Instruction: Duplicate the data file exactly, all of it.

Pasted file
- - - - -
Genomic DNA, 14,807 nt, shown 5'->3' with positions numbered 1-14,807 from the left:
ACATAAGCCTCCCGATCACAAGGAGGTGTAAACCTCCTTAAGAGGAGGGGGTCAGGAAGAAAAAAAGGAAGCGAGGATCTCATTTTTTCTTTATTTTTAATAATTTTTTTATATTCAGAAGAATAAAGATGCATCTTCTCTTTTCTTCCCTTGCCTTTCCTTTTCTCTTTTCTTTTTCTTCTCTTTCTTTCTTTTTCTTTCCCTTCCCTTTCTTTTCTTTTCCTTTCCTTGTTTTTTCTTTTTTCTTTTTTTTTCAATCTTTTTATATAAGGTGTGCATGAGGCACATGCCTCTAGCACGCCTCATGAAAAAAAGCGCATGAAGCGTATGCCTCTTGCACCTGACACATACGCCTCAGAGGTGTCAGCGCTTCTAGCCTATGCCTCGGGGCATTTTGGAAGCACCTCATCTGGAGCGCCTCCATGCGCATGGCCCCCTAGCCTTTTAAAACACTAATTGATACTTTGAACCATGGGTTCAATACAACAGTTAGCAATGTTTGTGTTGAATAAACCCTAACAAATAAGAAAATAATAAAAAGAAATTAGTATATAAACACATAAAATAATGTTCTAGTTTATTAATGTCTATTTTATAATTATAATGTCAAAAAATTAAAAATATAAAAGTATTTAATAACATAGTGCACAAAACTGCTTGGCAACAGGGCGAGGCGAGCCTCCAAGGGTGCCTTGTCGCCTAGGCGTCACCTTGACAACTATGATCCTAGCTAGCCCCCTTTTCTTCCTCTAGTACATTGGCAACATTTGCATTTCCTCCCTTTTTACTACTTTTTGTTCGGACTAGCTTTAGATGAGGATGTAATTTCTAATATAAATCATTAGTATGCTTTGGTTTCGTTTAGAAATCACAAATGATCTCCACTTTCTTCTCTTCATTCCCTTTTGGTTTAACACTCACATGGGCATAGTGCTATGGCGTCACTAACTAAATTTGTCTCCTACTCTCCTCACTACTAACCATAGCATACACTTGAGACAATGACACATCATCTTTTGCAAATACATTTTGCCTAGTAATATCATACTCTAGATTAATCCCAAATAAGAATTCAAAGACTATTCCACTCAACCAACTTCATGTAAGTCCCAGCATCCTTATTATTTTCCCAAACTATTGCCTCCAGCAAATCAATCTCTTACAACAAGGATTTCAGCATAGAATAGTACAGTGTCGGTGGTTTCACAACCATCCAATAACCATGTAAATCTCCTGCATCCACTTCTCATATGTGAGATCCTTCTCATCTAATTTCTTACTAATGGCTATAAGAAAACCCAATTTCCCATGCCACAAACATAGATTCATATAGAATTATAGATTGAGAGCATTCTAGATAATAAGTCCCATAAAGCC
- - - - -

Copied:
Genomic DNA, 14,807 nt, shown 5'->3' with positions numbered 1-14,807 from the left:
ACATAAGCCTCCCGATCACAAGGAGGTGTAAACCTCCTTAAGAGGAGGGGGTCAGGAAGAAAAAAAGGAAGCGAGGATCTCATTTTTTCTTTATTTTTAATAATTTTTTTATATTCAGAAGAATAAAGATGCATCTTCTCTTTTCTTCCCTTGCCTTTCCTTTTCTCTTTTCTTTTTCTTCTCTTTCTTTCTTTTTCTTTCCCTTCCCTTTCTTTTCTTTTCCTTTCCTTGTTTTTTCTTTTTTCTTTTTTTTTCAATCTTTTTATATAAGGTGTGCATGAGGCACATGCCTCTAGCACGCCTCATGAAAAAAAGCGCATGAAGCGTATGCCTCTTGCACCTGACACATACGCCTCAGAGGTGTCAGCGCTTCTAGCCTATGCCTCGGGGCATTTTGGAAGCACCTCATCTGGAGCGCCTCCATGCGCATGGCCCCCTAGCCTTTTAAAACACTAATTGATACTTTGAACCATGGGTTCAATACAACAGTTAGCAATGTTTGTGTTGAATAAACCCTAACAAATAAGAAAATAATAAAAAGAAATTAGTATATAAACACATAAAATAATGTTCTAGTTTATTAATGTCTATTTTATAATTATAATGTCAAAAAATTAAAAATATAAAAGTATTTAATAACATAGTGCACAAAACTGCTTGGCAACAGGGCGAGGCGAGCCTCCAAGGGTGCCTTGTCGCCTAGGCGTCACCTTGACAACTATGATCCTAGCTAGCCCCCTTTTCTTCCTCTAGTACATTGGCAACATTTGCATTTCCTCCCTTTTTACTACTTTTTGTTCGGACTAGCTTTAGATGAGGATGTAATTTCTAATATAAATCATTAGTATGCTTTGGTTTCGTTTAGAAATCACAAATGATCTCCACTTTCTTCTCTTCATTCCCTTTTGGTTTAACACTCACATGGGCATAGTGCTATGGCGTCACTAACTAAATTTGTCTCCTACTCTCCTCACTACTAACCATAGCATACACTTGAGACAATGACACATCATCTTTTGCAAATACATTTTGCCTAGTAATATCATACTCTAGATTAATCCCAAATAAGAATTCAAAGACTATTCCACTCAACCAACTTCATGTAAGTCCCAGCATCCTTATTATTTTCCCAAACTATTGCCTCCAGCAAATCAATCTCTTACAACAAGGATTTCAGCATAGAATAGTACAGTGTCGGTGGTTTCACAACCATCCAATAACCATGTAAATCTCCTGCATCCACTTCTCATATGTGAGATCCTTCTCATCTAATTTCTTACTAATGGCTATAAGAAAACCCAATTTCCCATGCCACAAACATAGATTCATATAGAATTATAGATTGAGAGCATTCTAGATAATAAGTCCCATAAAGCC